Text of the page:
In 1950, a very similar assemblage of fish species in Lake Almanor was described by Robert Harry, a student biologist at CDFW, with the exceptions that the black bass species present was identified as largemouth, bluegill were listed as the only sunfish, suckers were noted as Western suckers, and Baird sculpin were added to the observation. The reason for the differences in species listed can only be speculated upon, but may have included inaccuracy of anecdotal reporting by anglers and lodge owners or by subjectivity of the surveyor.
While management of Lake Almanor had primarily focused on promoting a cold-water fishery, by the early 1960s the CDFW began considering managing the system as a warm-water fishery as well. The limnological characteristics (physical conditions) of the lake had already allowed for the establishment of numerous warm-water species, as mentioned above. In his 1962 report, C.E Geibel recommended the introduction of warm-water species such as smallmouth bass (only largemouth bass had been confirmed at this point), as well as white catfish or channel catfish. Geibel believed that warm-water fishery management would have no impact on the cold-water fishery, as the two sets of species had little overlapping distribution within the lake, and that the added perspective would improve the Lake Almanor fishery overall. Geibel even posited that warm-water species management could help to improve the cold-water fishery by allowing greater control of “rough fish,” a group of fish primarily comprised of carp, squawfish, suckers, and chub, but essentially meaning non-gamefish. While the establishment of a smallmouth fishery would in later years become a substantial success, the control of rough fish would be a management concern for a number of years to come.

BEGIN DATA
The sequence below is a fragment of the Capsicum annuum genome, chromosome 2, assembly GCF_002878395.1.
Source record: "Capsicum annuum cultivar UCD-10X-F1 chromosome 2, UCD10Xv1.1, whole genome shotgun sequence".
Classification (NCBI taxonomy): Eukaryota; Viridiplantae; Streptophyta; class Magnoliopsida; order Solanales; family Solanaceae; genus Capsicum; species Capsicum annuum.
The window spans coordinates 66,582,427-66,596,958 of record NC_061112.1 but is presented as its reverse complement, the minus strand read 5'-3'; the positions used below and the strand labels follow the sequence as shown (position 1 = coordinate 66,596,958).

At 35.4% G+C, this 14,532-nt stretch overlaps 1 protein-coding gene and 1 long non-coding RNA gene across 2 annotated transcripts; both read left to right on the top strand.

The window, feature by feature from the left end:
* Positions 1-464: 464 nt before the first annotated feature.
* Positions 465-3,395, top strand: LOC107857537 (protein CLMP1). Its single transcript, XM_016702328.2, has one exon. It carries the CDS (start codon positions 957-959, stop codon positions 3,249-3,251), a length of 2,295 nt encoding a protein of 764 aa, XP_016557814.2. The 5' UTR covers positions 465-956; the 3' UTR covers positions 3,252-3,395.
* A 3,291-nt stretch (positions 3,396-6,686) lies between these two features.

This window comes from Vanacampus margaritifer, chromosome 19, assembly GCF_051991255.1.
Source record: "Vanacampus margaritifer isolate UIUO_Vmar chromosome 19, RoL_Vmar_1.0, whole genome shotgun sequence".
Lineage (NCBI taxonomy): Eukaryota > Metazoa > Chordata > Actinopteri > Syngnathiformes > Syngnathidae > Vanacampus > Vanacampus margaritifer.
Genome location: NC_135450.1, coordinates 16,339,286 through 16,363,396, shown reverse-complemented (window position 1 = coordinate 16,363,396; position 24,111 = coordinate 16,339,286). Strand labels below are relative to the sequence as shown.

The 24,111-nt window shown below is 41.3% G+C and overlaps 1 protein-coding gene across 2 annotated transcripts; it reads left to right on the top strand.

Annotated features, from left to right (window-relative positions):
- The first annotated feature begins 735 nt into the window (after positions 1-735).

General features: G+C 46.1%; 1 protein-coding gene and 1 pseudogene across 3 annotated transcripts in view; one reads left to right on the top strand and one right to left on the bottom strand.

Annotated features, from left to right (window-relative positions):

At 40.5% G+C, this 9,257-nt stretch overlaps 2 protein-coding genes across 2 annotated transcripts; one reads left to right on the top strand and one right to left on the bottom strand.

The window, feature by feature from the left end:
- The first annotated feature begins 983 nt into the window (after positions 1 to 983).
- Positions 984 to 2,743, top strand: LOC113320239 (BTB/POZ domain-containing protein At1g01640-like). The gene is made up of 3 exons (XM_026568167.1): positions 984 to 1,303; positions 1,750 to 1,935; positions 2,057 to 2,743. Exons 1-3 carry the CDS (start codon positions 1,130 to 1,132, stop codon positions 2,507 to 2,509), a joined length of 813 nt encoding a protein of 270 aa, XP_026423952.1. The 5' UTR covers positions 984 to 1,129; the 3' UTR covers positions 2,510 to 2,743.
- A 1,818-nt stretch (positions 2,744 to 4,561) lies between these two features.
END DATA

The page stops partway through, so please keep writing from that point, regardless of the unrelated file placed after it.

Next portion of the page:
Commercial fisheries and the control of rough fish…